I had an experience once in my mid-teens, sitting by a fire my friend and I had built in a weed-and-construction-debris-filled field that had been cleared as part of the construction of the World Trade Center in New York City. We were living in a small shack that we had made out of wooden pallets covered with nylon hosiery fabric found in a pile of garbage from a building that had been cleared out prior to its demolition. Another vagrant, like us, had seen our fire and come up to sit and warm up a little, because the spring evenings were still cold on those city streets, especially when the only meals you had were fetched out of dumpsters behind fast food restaurants (half-eaten food still in wrappers was much more palatable than loose waste from a restaurant). “Grease,” he announced at one point. “Grease is the source of life!” “Cool, man,” I replied. What else could one say? It was my first experience of attachment to an understanding that was less grand than the holder assumed.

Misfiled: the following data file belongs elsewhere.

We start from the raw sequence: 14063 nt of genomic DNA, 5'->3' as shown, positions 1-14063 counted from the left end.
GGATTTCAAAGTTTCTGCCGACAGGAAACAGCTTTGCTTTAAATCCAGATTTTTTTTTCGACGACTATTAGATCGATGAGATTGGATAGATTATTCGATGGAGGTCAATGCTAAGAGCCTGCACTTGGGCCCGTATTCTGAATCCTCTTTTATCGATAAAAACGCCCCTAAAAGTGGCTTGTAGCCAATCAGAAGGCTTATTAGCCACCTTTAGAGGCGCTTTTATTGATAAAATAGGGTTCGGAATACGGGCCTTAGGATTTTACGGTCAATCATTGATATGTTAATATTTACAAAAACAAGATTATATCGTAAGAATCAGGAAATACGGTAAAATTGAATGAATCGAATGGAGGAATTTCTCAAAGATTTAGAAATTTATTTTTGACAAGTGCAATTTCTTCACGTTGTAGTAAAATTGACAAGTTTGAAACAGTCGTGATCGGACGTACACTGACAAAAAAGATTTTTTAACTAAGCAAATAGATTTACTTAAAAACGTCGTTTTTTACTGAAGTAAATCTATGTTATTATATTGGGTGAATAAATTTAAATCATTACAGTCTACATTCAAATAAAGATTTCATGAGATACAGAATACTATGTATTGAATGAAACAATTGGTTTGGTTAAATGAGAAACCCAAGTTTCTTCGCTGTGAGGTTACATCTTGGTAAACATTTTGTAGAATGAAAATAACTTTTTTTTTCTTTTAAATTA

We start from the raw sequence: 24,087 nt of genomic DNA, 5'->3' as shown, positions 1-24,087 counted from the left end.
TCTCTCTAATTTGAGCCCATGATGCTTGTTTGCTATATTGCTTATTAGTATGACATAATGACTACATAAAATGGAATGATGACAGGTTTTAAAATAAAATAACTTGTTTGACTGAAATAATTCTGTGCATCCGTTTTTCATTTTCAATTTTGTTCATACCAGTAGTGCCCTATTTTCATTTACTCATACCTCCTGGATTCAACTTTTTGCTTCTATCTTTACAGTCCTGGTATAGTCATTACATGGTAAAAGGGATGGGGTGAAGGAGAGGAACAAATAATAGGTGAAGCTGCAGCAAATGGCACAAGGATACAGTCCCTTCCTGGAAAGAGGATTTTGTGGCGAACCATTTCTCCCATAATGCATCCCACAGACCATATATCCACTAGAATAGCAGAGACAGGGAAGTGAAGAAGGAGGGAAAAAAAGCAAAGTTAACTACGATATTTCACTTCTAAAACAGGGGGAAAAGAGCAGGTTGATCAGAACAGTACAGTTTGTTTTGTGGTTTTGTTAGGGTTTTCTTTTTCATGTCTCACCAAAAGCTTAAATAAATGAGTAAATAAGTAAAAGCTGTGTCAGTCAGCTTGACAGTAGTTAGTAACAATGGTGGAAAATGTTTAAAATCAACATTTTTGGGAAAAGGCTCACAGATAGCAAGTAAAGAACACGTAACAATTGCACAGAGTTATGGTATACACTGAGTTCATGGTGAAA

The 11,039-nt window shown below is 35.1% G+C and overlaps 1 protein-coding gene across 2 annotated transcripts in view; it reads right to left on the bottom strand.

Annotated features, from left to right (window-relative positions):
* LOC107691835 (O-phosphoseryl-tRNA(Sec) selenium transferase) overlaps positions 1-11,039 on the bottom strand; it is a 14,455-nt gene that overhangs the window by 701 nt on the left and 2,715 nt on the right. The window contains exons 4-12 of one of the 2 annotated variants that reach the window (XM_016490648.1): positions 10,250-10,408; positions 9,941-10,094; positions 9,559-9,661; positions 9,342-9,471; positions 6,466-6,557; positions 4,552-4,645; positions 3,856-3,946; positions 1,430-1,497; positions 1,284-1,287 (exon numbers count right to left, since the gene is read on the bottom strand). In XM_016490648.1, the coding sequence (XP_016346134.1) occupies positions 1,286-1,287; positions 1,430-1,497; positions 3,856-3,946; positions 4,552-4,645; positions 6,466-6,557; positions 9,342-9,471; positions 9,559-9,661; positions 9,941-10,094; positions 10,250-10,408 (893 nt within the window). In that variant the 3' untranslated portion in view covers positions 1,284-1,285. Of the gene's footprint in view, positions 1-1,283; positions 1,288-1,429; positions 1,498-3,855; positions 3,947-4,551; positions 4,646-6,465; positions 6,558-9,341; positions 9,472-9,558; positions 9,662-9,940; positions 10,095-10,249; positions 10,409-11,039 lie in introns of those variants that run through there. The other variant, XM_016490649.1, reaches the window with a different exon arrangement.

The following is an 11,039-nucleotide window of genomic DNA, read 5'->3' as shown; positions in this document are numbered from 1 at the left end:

The process of coming to an understanding isn’t like getting to the far side of a flat field of information that one leaps over suddenly, it’s a multi-layered lasagna of misunderstandings with the consistency of a bog, that traps us in our many and varied viewpoints, leaving a long, long trail of false halts on our way to our hoped for complete transcendence. This process is founded on the belief that overcoming wrong beliefs by undoing our strong attachment to our conceptual knowledge and focusing instead on the givens, while being “in the moment,” will free us from misconceptions and misunderstandings and will allow us to transcend the factual appearances and “get to the bottom” of it all, in the fashion of a scientist approaching a problem, studying and reflecting. But you should note the way I worded that sentence, making it’s point in the repetition of reliance upon belief. Beliefs aren’t true or false, they are never true, nor false. Instead, they are always wrong to varying degrees, which is their fault, but also, to some degree true, which is their allure. And in many, many cases, the expression “half truths” really overestimates their value.